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I am using coordinate notation such that (x,t) is (distance,time)

Alice's frame (S)

Event A: Alice sends a superluminal signal at (0,0)

Event B: Bob receives the superluminal signal at (10,5)

The signal travels 10 lightseconds in 5 seconds (2c) in Alice's frame.

Bob's frame (S')

Event A' = (0,0)

Event B' = (x',t')

Using the Lorentz transformation

[tex]x^{\prime} = \gamma (x - vt)[/tex]

[tex]t^{\prime} = \gamma \left( t - \frac{vx}{c^2} \right)[/tex]

where [tex]\gamma = \frac{1}{\sqrt{1 - \frac{v^2}{c^2}}}[/tex]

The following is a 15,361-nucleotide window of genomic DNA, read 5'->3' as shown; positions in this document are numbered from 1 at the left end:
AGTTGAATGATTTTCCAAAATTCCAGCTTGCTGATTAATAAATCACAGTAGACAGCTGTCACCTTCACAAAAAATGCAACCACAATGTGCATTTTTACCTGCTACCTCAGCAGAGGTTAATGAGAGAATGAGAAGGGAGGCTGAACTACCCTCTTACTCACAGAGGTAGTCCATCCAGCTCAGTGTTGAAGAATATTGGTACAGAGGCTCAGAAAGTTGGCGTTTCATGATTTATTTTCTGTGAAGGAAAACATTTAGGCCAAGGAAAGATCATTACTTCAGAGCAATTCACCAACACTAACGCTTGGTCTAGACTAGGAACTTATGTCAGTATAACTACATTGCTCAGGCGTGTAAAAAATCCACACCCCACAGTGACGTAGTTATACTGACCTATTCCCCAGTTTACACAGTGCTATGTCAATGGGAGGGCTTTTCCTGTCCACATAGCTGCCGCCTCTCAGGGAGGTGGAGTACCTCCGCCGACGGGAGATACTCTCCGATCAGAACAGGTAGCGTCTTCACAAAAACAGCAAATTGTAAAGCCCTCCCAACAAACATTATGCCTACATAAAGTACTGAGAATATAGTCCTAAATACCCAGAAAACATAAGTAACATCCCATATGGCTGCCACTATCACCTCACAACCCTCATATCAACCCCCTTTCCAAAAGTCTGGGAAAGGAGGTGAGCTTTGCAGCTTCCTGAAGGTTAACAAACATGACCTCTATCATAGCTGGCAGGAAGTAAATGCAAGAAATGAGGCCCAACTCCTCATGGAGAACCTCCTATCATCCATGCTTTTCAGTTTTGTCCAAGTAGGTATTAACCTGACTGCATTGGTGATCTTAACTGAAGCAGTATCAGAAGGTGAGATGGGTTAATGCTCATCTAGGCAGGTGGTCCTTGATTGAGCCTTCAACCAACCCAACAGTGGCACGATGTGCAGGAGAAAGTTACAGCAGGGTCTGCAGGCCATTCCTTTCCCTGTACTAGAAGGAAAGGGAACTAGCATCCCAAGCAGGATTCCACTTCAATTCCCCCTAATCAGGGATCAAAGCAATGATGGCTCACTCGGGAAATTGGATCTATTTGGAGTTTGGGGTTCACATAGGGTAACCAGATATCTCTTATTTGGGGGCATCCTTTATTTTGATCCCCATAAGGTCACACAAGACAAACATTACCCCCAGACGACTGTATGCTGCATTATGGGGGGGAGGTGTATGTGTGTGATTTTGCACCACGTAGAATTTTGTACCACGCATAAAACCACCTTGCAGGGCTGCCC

Assume Bob is moving at 0.8c relative to Alice and units such that c=1.

[tex]\gamma = \frac{1}{\sqrt{1 - \frac{0.8^2}{1^2}}} = 1.666[/tex]

[tex]x^{\prime} = 1.666 ( 10 - 0.8*5) = 10 [/tex]

[tex]t^{\prime} = 1.666 \left( 5 - \frac{0.8*10}{1^2} \right)= -5[/tex]

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Hi I apprecciated the clear cut presentation of the maths but couldnt help note a certain paradoxical self negation in your final derivation.

It appears to me that if the signal actually went back in time it couldn't possibly arrive at x=10 and conversely if it did arrive at x=10, it by definition was traveling forward in time no matter what the maths say.

There is the negative time interval:minus 5 seconds.